Economists from Swiss bank UBS AG (VTX:UBSN) described the arc of Asian economic growth in the next few years as massively “boring," the result of slow export growth combined with monumentally slow political reforms.

In an amusing research note from Thursday, two Hong Kong-based UBS economists started off: “This has become boring. We feel like we’re sitting around wishing something good would happen, knowing full well that it won’t.”

The economists were referring to Asia’s current sluggish growth, after a high-speed decade fueled by emerging markets like China, India and some Southeast Asian nations, amid hopes for a renewed economic uptick in the near future.

But they don’t expect strong GDP growth, at least not on par with Asia’s long-term 8 percent average, anytime soon. Their view is that the current weakness is both structural and cyclical, and that key export growth will remain tepid.


They also point out one problem not usually associated with Asia, which actually doesn’t spice up the economic narrative in the next few months: rising private sector debt.

“Debt overhang is becoming a problem for the more indebted economies such as China, north Asia, Hong Kong and Singapore,” they wrote. “Even the lower-debt economics will find it more challenging in a world where the Fed is expected to begin reversing course, given current account deficits in India, Indonesia and Thailand.”


But, they continue: “And this is where it gets boring once more. The beauty of reform is that it could potentially create a way out of this scenario…But most of the region has demonstrated little to no appetite for an aggressive reform agenda.”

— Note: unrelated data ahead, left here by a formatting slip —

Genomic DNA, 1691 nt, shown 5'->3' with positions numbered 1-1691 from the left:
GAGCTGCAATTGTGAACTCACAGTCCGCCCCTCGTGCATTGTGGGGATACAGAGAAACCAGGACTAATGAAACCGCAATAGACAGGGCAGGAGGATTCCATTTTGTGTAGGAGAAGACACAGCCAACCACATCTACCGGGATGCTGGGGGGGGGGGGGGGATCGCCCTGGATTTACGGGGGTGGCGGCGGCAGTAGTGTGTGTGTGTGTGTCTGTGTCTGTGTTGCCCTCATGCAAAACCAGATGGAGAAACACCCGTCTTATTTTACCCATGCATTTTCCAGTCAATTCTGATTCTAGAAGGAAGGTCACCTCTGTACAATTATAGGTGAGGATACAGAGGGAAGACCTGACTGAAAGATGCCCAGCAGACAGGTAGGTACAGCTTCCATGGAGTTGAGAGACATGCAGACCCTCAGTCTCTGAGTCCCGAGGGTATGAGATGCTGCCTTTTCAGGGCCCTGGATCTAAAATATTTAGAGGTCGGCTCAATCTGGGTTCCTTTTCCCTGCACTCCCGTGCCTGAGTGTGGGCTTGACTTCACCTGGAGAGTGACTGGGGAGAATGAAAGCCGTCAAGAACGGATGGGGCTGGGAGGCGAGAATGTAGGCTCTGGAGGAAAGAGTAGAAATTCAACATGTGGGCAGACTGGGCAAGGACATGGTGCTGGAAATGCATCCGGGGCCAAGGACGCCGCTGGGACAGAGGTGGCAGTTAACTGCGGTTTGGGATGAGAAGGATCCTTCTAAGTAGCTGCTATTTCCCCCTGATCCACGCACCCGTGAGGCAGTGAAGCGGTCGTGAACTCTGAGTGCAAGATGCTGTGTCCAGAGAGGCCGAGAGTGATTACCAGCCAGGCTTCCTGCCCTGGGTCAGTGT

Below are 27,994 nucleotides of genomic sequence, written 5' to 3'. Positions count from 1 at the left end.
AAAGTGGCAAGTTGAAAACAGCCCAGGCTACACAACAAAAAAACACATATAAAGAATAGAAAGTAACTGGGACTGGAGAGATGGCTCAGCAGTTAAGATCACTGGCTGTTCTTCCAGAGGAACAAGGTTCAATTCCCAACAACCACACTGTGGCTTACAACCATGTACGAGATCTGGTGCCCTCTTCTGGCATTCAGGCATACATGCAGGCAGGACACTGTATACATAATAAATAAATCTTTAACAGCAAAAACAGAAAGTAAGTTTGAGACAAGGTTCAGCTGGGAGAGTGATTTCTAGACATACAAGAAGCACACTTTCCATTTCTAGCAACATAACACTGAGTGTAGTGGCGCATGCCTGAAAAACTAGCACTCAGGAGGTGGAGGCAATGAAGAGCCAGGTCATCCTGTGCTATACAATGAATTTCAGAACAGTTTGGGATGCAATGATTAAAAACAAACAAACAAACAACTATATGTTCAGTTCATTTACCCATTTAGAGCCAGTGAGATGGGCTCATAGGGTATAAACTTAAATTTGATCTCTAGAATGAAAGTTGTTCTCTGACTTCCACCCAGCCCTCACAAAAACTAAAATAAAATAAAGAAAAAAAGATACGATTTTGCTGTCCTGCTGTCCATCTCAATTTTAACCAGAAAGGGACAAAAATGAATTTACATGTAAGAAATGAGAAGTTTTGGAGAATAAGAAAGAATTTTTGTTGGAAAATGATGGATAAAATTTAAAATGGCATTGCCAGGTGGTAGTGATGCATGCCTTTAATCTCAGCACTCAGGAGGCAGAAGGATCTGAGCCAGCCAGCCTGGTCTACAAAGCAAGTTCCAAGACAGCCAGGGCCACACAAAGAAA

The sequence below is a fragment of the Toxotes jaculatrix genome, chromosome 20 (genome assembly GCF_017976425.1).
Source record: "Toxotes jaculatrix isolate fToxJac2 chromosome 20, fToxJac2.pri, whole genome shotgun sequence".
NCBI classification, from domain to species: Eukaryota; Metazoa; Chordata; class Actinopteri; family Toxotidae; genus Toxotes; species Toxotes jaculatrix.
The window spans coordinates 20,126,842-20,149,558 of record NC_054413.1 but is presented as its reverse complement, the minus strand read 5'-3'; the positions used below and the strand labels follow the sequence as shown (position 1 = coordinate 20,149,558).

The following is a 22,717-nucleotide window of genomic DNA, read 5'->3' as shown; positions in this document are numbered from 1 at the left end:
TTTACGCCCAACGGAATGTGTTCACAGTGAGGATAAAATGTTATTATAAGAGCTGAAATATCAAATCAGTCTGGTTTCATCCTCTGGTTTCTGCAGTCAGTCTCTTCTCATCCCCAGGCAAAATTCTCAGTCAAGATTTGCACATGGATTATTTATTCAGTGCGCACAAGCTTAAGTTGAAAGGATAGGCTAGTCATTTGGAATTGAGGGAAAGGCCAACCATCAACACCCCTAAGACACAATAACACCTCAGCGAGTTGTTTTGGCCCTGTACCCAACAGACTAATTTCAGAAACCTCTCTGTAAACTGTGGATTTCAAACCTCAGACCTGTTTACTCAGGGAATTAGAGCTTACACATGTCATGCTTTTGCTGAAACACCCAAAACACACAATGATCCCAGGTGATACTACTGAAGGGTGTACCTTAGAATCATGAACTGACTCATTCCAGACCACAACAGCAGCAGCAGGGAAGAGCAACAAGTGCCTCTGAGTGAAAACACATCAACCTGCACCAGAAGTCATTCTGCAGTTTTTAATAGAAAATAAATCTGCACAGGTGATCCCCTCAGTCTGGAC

“Obviously if you wait long enough, reform will come. However, it could be a long, boring wait.”

China, notably, just concluded its third plenary meeting of the Communist Party’s central committee, which discussed reforms amid a slight slowdown in Chinese economic growth. That comes as the economy struggles to transition from an export-based economy to a service-focused one.

Asian currencies could become weaker over the long term, wrote the UBS analysts, if Asian monetary policymakers keep interest rates low, as they are likely to.

Hesitation from Asian policymakers, expected unless inflation soars, contribute to low interest rates and the generally sleepy economic news from the region.

“Our views, which were perhaps anti-consensus a few years ago, have now become consensus,” they wrote. “Yes, they are boring, but unfortunately they are also most likely to prove correct down the road.”